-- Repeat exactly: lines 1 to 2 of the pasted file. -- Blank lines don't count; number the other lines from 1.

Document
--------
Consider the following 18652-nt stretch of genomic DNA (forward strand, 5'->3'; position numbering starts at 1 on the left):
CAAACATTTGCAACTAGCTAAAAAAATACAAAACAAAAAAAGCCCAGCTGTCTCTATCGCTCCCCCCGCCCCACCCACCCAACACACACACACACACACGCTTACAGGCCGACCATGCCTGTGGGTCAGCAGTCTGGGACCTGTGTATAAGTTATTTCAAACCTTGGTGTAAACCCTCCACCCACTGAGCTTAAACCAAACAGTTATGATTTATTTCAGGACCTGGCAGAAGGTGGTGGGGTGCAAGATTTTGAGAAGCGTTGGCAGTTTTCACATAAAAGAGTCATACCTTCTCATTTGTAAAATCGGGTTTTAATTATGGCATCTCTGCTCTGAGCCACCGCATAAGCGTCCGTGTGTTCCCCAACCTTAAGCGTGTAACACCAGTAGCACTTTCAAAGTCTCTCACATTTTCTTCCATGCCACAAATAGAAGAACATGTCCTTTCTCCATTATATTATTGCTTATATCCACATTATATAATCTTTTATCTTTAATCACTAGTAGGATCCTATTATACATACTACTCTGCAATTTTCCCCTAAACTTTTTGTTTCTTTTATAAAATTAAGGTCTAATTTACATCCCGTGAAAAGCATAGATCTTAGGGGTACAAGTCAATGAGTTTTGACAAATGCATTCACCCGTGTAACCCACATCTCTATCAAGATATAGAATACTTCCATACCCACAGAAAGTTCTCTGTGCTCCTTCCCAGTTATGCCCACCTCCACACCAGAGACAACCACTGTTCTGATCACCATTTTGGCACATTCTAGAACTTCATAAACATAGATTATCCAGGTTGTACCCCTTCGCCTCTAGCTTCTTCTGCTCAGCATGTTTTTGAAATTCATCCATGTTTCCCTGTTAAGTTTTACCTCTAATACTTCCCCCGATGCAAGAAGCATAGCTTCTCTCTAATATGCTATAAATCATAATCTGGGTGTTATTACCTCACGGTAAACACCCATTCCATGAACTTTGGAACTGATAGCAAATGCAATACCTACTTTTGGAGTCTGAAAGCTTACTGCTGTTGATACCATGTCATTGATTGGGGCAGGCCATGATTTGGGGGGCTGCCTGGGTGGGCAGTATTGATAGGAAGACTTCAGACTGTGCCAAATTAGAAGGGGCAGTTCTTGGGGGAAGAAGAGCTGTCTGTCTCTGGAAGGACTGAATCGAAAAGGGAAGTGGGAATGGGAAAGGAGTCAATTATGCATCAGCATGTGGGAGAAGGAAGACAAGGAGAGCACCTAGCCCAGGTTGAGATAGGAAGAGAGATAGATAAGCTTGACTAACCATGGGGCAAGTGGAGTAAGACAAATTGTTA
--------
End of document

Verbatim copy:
Consider the following 18652-nt stretch of genomic DNA (forward strand, 5'->3'; position numbering starts at 1 on the left):
CAAACATTTGCAACTAGCTAAAAAAATACAAAACAAAAAAAGCCCAGCTGTCTCTATCGCTCCCCCCGCCCCACCCACCCAACACACACACACACACACGCTTACAGGCCGACCATGCCTGTGGGTCAGCAGTCTGGGACCTGTGTATAAGTTATTTCAAACCTTGGTGTAAACCCTCCACCCACTGAGCTTAAACCAAACAGTTATGATTTATTTCAGGACCTGGCAGAAGGTGGTGGGGTGCAAGATTTTGAGAAGCGTTGGCAGTTTTCACATAAAAGAGTCATACCTTCTCATTTGTAAAATCGGGTTTTAATTATGGCATCTCTGCTCTGAGCCACCGCATAAGCGTCCGTGTGTTCCCCAACCTTAAGCGTGTAACACCAGTAGCACTTTCAAAGTCTCTCACATTTTCTTCCATGCCACAAATAGAAGAACATGTCCTTTCTCCATTATATTATTGCTTATATCCACATTATATAATCTTTTATCTTTAATCACTAGTAGGATCCTATTATACATACTACTCTGCAATTTTCCCCTAAACTTTTTGTTTCTTTTATAAAATTAAGGTCTAATTTACATCCCGTGAAAAGCATAGATCTTAGGGGTACAAGTCAATGAGTTTTGACAAATGCATTCACCCGTGTAACCCACATCTCTATCAAGATATAGAATACTTCCATACCCACAGAAAGTTCTCTGTGCTCCTTCCCAGTTATGCCCACCTCCACACCAGAGACAACCACTGTTCTGATCACCATTTTGGCACATTCTAGAACTTCATAAACATAGATTATCCAGGTTGTACCCCTTCGCCTCTAGCTTCTTCTGCTCAGCATGTTTTTGAAATTCATCCATGTTTCCCTGTTAAGTTTTACCTCTAATACTTCCCCCGATGCAAGAAGCATAGCTTCTCTCTAATATGCTATAAATCATAATCTGGGTGTTATTACCTCACGGTAAACACCCATTCCATGAACTTTGGAACTGATAGCAAATGCAATACCTACTTTTGGAGTCTGAAAGCTTACTGCTGTTGATACCATGTCATTGATTGGGGCAGGCCATGATTTGGGGGGCTGCCTGGGTGGGCAGTATTGATAGGAAGACTTCAGACTGTGCCAAATTAGAAGGGGCAGTTCTTGGGGGAAGAAGAGCTGTCTGTCTCTGGAAGGACTGAATCGAAAAGGGAAGTGGGAATGGGAAAGGAGTCAATTATGCATCAGCATGTGGGAGAAGGAAGACAAGGAGAGCACCTAGCCCAGGTTGAGATAGGAAGAGAGATAGATAAGCTTGACTAACCATGGGGCAAGTGGAGTAAGACAAATTGTTA